More from Tony


I have had some requests for more information and pictures. So here they are. The sedum I useis autumn joy. After it blooms the stems turn woody. They have to be cut back each year in the late fall. After I cut them I spray them flat clear enamal. Then I dip in a mix of white glue and water and then toss them in woodland scenics course turf. I use dark and medium green. I keep a large container mixed up and I just add an entire container of one of the shades when it starts to get low. This causes the collor of the conapy to vary for each tree.

I place the trees on the layout when they are wet this allowssome of the foliage to fall around the base and create undergrowth. After they have dried for a couple of hours I spray them with a heavy coating of the cheapest hairspray I can find. The dollar store has plenty! I also keep an eye out all summer for sedum. If you stop by someones hoise and ask them they typicaly will let you cut for them and hull it away.

Thanks again,


(images are clickable)

Hi Al

I have used many of the tips in your newsletters.

Just thought I would give something back.

I have a top tip for you to create hedging on the 00 railway layout. It’s my idea and not copied from anywhere else.

I did a lot of experimenting and came up with this:

If you take some polystyrene packing about ¾ inch thick and cut it into ¼ inch or less strips, this will form the basis of the hedge.

Using the finest artists brush and some Humbrol paint thinners, or Cellulose thinners, or as a last resort nail varnish remover

Carefully, with not too much thinners, just touch both sides of the upper edges of the styrene at ¼ inch intervals along its length, you will see the top dissolve irregularly.

When it is dry, cover one side of the strip with PVA and sprinkle it with brown grass, do the same on the other side and leave to dry.

Cover the irregular top with PVA, pushing it into the holes with the brush
tip and sprinkle two shades of green grass at intervals along its length.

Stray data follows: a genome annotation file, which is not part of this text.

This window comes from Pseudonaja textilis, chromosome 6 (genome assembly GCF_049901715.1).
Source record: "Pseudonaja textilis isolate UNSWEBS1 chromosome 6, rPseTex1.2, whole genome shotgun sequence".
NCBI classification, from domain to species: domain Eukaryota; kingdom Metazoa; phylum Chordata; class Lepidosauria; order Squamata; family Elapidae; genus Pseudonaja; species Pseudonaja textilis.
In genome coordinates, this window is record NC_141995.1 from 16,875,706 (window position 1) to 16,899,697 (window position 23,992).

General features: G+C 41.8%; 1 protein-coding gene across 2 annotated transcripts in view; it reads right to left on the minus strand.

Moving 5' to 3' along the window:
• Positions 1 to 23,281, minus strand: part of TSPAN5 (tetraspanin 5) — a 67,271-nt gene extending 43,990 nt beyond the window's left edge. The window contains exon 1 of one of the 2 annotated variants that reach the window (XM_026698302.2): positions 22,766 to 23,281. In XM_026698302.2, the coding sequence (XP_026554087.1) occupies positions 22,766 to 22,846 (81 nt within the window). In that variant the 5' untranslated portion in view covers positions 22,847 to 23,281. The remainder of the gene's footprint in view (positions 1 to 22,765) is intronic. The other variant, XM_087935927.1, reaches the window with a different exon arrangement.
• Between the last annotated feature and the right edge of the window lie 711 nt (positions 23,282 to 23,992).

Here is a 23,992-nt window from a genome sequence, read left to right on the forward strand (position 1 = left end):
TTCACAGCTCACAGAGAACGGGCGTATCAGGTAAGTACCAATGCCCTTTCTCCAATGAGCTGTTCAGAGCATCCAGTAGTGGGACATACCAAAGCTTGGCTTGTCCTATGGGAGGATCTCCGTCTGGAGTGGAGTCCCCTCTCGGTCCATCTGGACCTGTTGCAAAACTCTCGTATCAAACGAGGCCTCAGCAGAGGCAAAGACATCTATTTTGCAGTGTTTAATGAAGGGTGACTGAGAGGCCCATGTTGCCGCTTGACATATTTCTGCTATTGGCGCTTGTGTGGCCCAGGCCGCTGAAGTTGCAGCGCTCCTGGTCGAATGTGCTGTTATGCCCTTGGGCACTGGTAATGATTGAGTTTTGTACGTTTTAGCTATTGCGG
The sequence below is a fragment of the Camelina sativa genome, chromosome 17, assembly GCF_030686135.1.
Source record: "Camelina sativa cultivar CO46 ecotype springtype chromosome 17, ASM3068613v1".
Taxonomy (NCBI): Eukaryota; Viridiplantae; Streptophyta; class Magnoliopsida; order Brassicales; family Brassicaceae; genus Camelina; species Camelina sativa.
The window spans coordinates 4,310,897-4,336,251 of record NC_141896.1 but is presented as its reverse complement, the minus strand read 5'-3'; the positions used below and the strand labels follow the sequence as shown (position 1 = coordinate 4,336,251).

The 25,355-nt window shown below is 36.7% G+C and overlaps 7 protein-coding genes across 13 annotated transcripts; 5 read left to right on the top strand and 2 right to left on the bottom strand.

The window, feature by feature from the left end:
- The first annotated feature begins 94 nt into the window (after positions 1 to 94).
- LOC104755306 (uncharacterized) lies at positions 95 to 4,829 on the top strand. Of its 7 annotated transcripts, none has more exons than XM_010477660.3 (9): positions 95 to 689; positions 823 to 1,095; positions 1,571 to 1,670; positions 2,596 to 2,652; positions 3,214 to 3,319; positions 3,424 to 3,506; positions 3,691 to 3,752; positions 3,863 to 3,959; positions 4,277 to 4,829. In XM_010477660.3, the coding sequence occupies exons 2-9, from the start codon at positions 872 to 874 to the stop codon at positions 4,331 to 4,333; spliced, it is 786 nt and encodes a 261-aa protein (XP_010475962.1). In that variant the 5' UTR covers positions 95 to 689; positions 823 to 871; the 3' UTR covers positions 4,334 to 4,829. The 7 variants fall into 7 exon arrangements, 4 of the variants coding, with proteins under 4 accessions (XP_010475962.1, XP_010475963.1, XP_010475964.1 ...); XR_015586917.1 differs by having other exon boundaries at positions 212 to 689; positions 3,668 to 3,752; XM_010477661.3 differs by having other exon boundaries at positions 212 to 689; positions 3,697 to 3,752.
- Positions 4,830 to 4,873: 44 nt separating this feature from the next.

You will now have a hedge at little cost and much more realistic than the
bought stuff.

I suppose if you substitute ballast for grass you can achieve a stone wall
effect also, using this method.

I use wood working glue to fix it down and on curves I hold it in place with
dressmaking pins, until set overnight.

You can disguise the joints in situ using the same method.


And if you’ve ever wondered what Dangerous Dave’s fantastic layout looks like at dusk, well, now you can see:

Still getting comments on the ‘ebay cheat sheet. Big thanks for those – glad it’s working for you.

That’s all this time. Please do keep ’em coming.



27 Responses to More from Tony

  1. Hi Tony, if that is “N” scale, then the bridge is incredible. Your trees are the best that I have ever seen in a long time. Well done. – Brian

  2. Question for Dave
    Seeing the Blue Pullman all lit up shows the lack of lighting in the other passenger train. Has he thoughts on lighting those carriages and if so how it can be done?

  3. Great, Dave…

    Great Great Great…

  4. A dream come trhrough

  5. Just a tip for anyone botanically minded, the sedum is a low ground cover type plant. Another plant that is excellent for making HO/OO trees is one called Spiraea x bumalda ‘Anthony Waterer’. Treated in the same method as described for Sedum. In the UK the Spiraea is much easier to source.

  6. Hi dave
    Did i just read that your going to build another after this one dont you dare my heart cant stand the excitement . love the night shots superb this one is your best yet .

  7. hi Tony
    this is looking wonderful you put a lot of effort into it well done

  8. Great. Just great. I really like the slow moving lumber train and the moderate speed of the passenger trains. More realistic than just racing around the track like those heavy – noisy three rail systems (eg Lionel).